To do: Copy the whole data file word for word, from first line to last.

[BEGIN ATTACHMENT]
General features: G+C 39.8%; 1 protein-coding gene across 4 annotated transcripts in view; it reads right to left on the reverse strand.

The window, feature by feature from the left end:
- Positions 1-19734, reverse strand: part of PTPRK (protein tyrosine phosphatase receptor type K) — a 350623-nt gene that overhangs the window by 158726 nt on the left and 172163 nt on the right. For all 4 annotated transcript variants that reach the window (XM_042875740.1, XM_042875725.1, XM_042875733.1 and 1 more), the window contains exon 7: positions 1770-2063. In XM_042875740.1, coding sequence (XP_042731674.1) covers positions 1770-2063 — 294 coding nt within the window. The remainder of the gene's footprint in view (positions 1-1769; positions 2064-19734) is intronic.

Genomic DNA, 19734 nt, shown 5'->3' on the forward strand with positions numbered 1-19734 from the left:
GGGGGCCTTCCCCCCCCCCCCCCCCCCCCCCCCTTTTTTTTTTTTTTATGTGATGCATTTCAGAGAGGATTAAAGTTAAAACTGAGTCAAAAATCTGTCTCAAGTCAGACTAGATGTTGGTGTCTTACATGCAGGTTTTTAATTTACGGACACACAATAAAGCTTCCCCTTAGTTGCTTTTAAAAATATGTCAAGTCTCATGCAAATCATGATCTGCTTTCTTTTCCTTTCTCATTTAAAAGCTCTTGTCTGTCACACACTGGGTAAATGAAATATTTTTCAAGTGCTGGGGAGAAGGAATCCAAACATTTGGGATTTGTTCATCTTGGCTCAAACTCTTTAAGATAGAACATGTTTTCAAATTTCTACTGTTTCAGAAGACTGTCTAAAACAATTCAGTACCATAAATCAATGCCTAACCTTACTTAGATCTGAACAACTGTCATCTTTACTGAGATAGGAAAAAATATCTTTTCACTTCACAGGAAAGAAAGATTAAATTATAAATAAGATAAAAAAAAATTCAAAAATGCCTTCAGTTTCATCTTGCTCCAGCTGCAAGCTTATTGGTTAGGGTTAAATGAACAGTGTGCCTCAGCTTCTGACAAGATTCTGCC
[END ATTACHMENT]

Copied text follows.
General features: G+C 39.8%; 1 protein-coding gene across 4 annotated transcripts in view; it reads right to left on the reverse strand.

The window, feature by feature from the left end:
- Positions 1-19734, reverse strand: part of PTPRK (protein tyrosine phosphatase receptor type K) — a 350623-nt gene that overhangs the window by 158726 nt on the left and 172163 nt on the right. For all 4 annotated transcript variants that reach the window (XM_042875740.1, XM_042875725.1, XM_042875733.1 and 1 more), the window contains exon 7: positions 1770-2063. In XM_042875740.1, coding sequence (XP_042731674.1) covers positions 1770-2063 — 294 coding nt within the window. The remainder of the gene's footprint in view (positions 1-1769; positions 2064-19734) is intronic.

Genomic DNA, 19734 nt, shown 5'->3' on the forward strand with positions numbered 1-19734 from the left:
GGGGGCCTTCCCCCCCCCCCCCCCCCCCCCCCCTTTTTTTTTTTTTTATGTGATGCATTTCAGAGAGGATTAAAGTTAAAACTGAGTCAAAAATCTGTCTCAAGTCAGACTAGATGTTGGTGTCTTACATGCAGGTTTTTAATTTACGGACACACAATAAAGCTTCCCCTTAGTTGCTTTTAAAAATATGTCAAGTCTCATGCAAATCATGATCTGCTTTCTTTTCCTTTCTCATTTAAAAGCTCTTGTCTGTCACACACTGGGTAAATGAAATATTTTTCAAGTGCTGGGGAGAAGGAATCCAAACATTTGGGATTTGTTCATCTTGGCTCAAACTCTTTAAGATAGAACATGTTTTCAAATTTCTACTGTTTCAGAAGACTGTCTAAAACAATTCAGTACCATAAATCAATGCCTAACCTTACTTAGATCTGAACAACTGTCATCTTTACTGAGATAGGAAAAAATATCTTTTCACTTCACAGGAAAGAAAGATTAAATTATAAATAAGATAAAAAAAAATTCAAAAATGCCTTCAGTTTCATCTTGCTCCAGCTGCAAGCTTATTGGTTAGGGTTAAATGAACAGTGTGCCTCAGCTTCTGACAAGATTCTGCC